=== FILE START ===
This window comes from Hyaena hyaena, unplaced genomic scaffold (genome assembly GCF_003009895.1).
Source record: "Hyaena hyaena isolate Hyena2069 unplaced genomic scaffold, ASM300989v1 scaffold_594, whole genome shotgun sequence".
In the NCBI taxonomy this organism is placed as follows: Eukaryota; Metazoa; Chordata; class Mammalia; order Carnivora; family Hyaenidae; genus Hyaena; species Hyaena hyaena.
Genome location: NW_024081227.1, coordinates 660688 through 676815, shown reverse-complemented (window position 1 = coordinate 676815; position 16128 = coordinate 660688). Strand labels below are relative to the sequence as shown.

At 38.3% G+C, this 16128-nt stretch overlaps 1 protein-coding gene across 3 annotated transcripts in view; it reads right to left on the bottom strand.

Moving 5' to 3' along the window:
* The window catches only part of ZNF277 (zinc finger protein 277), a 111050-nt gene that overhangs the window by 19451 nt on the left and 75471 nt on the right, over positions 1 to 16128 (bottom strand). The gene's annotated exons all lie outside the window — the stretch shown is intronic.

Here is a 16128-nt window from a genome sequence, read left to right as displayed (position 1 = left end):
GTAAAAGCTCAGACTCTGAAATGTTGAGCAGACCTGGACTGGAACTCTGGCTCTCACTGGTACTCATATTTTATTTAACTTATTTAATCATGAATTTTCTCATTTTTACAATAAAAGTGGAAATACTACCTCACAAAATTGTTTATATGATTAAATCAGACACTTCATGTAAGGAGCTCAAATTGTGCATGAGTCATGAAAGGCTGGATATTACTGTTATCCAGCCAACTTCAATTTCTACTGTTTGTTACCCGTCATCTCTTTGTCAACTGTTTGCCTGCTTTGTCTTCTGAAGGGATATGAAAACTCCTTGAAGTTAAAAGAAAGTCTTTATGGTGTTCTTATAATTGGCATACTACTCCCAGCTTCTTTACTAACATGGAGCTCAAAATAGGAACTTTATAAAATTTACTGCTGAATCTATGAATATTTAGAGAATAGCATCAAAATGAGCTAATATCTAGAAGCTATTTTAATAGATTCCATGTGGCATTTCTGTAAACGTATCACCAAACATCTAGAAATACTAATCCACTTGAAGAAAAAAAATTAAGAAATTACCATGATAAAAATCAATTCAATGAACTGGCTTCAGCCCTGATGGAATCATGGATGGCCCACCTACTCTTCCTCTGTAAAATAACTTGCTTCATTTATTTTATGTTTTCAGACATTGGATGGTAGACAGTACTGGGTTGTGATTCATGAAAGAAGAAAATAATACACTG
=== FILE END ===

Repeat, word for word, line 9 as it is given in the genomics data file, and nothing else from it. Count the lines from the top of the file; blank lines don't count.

GTAAAAGCTCAGACTCTGAAATGTTGAGCAGACCTGGACTGGAACTCTGGCTCTCACTGGTACTCATATTTTATTTAACTTATTTAATCATGAATTTTCTCATTTTTACAATAAAAGTGGAAATACTACCTCACAAAATTGTTTATATGATTAAATCAGACACTTCATGTAAGGAGCTCAAATTGTGCATGAGTCATGAAAGGCTGGATATTACTGTTATCCAGCCAACTTCAATTTCTACTGTTTGTTACCCGTCATCTCTTTGTCAACTGTTTGCCTGCTTTGTCTTCTGAAGGGATATGAAAACTCCTTGAAGTTAAAAGAAAGTCTTTATGGTGTTCTTATAATTGGCATACTACTCCCAGCTTCTTTACTAACATGGAGCTCAAAATAGGAACTTTATAAAATTTACTGCTGAATCTATGAATATTTAGAGAATAGCATCAAAATGAGCTAATATCTAGAAGCTATTTTAATAGATTCCATGTGGCATTTCTGTAAACGTATCACCAAACATCTAGAAATACTAATCCACTTGAAGAAAAAAAATTAAGAAATTACCATGATAAAAATCAATTCAATGAACTGGCTTCAGCCCTGATGGAATCATGGATGGCCCACCTACTCTTCCTCTGTAAAATAACTTGCTTCATTTATTTTATGTTTTCAGACATTGGATGGTAGACAGTACTGGGTTGTGATTCATGAAAGAAGAAAATAATACACTG